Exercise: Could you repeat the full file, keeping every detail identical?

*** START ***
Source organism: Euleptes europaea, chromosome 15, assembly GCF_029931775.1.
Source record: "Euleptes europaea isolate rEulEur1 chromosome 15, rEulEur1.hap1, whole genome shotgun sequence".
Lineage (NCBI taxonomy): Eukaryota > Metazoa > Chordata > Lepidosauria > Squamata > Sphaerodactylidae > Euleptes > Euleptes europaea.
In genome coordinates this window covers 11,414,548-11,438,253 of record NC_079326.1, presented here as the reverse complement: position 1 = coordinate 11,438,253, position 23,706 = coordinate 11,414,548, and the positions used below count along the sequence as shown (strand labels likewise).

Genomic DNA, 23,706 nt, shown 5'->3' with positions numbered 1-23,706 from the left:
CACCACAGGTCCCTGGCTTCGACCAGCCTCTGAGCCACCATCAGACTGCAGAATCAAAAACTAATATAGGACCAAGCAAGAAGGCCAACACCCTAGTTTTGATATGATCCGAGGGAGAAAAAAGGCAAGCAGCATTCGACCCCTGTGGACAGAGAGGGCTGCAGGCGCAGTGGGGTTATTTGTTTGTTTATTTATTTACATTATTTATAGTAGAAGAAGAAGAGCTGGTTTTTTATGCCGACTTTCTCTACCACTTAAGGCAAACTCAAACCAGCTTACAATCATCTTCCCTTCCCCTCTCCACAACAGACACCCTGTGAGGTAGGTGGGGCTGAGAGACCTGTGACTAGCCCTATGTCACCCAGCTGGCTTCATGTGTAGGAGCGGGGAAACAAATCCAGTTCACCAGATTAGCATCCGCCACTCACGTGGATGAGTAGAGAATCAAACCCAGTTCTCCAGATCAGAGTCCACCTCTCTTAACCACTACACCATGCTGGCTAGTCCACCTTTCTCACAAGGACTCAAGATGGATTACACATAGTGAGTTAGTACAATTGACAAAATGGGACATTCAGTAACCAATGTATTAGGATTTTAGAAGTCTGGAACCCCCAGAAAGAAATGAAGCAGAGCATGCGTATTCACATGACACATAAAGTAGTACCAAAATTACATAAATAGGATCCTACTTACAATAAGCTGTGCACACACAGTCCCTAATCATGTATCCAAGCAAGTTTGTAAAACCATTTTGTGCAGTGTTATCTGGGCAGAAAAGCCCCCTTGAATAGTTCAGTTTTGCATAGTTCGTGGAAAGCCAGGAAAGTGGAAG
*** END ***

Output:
Source organism: Euleptes europaea, chromosome 15, assembly GCF_029931775.1.
Source record: "Euleptes europaea isolate rEulEur1 chromosome 15, rEulEur1.hap1, whole genome shotgun sequence".
Lineage (NCBI taxonomy): Eukaryota > Metazoa > Chordata > Lepidosauria > Squamata > Sphaerodactylidae > Euleptes > Euleptes europaea.
In genome coordinates this window covers 11,414,548-11,438,253 of record NC_079326.1, presented here as the reverse complement: position 1 = coordinate 11,438,253, position 23,706 = coordinate 11,414,548, and the positions used below count along the sequence as shown (strand labels likewise).

Genomic DNA, 23,706 nt, shown 5'->3' with positions numbered 1-23,706 from the left:
CACCACAGGTCCCTGGCTTCGACCAGCCTCTGAGCCACCATCAGACTGCAGAATCAAAAACTAATATAGGACCAAGCAAGAAGGCCAACACCCTAGTTTTGATATGATCCGAGGGAGAAAAAAGGCAAGCAGCATTCGACCCCTGTGGACAGAGAGGGCTGCAGGCGCAGTGGGGTTATTTGTTTGTTTATTTATTTACATTATTTATAGTAGAAGAAGAAGAGCTGGTTTTTTATGCCGACTTTCTCTACCACTTAAGGCAAACTCAAACCAGCTTACAATCATCTTCCCTTCCCCTCTCCACAACAGACACCCTGTGAGGTAGGTGGGGCTGAGAGACCTGTGACTAGCCCTATGTCACCCAGCTGGCTTCATGTGTAGGAGCGGGGAAACAAATCCAGTTCACCAGATTAGCATCCGCCACTCACGTGGATGAGTAGAGAATCAAACCCAGTTCTCCAGATCAGAGTCCACCTCTCTTAACCACTACACCATGCTGGCTAGTCCACCTTTCTCACAAGGACTCAAGATGGATTACACATAGTGAGTTAGTACAATTGACAAAATGGGACATTCAGTAACCAATGTATTAGGATTTTAGAAGTCTGGAACCCCCAGAAAGAAATGAAGCAGAGCATGCGTATTCACATGACACATAAAGTAGTACCAAAATTACATAAATAGGATCCTACTTACAATAAGCTGTGCACACACAGTCCCTAATCATGTATCCAAGCAAGTTTGTAAAACCATTTTGTGCAGTGTTATCTGGGCAGAAAAGCCCCCTTGAATAGTTCAGTTTTGCATAGTTCGTGGAAAGCCAGGAAAGTGGAAG